The number of non-regular workers in South Korea is at its highest in 12 years while the number of regular workers has sharply decreased, adding to concerns about the quality of jobs.
According to the Statistics Agency on Tuesday, the number of non-regular employees reached nearly 7.5 million in August, up 13 percent on-year.
That's the highest figure since March 2007.
The number of regular employees was down 350-thousand to some 13-million.
Responding to the criticism that the government has made the already unstable labor market more fragile, the statistics agency attributed the results to a change in the way they classify and count jobs.
They said they have changed how they classify fixed-term contracts, and as a result, up to 500-thousand workers employed under fixed-term contracts are now counted by the statistics agency as non-regular workers.
Those include fixed-term workers whose employment terms aren't decided, but can end anytime.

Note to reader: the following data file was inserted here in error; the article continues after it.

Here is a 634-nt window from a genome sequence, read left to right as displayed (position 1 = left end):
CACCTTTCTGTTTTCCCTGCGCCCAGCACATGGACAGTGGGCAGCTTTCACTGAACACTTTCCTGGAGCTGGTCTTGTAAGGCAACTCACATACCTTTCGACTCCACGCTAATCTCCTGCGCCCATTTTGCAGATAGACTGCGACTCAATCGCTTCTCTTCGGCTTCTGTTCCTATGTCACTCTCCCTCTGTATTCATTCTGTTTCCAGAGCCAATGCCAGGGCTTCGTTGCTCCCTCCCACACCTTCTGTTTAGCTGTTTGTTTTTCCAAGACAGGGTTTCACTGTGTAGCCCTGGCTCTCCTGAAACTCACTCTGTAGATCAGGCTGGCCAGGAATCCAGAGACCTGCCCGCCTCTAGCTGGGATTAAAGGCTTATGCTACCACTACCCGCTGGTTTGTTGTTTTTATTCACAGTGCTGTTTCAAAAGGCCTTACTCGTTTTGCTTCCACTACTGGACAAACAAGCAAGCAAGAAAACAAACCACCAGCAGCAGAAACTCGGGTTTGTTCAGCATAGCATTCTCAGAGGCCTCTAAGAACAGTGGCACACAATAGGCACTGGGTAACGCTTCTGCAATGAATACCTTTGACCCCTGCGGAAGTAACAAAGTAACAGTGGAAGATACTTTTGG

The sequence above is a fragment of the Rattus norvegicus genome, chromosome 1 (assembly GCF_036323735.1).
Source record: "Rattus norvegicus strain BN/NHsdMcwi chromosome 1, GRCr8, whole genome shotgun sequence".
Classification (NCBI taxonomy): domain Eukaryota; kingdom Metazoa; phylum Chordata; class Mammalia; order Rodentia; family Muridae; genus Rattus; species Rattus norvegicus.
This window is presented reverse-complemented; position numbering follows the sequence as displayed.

The finance ministry also said the hike in the number of non-regular jobs was because of the increase in new jobs through the government's job creation policies.
Skeptics, however, said the policies have actually churned out short-term jobs mainly for the elderly.
When it comes to salary, non-regular workers earned some 1.4 thousand U.S. dollars a month on average from June to August, compared to 2.7-thousand dollars for regular workers.
By age, those in their 60s or above were the dominant age group in the temporary job market, followed by people in their 50s and 20s.
By gender, women took 55 percent of the temporary job market and men accounted for 45 percent.
Most of them worked in the health and service sector or in facility management.
Yoon Jung-min, Arirang News.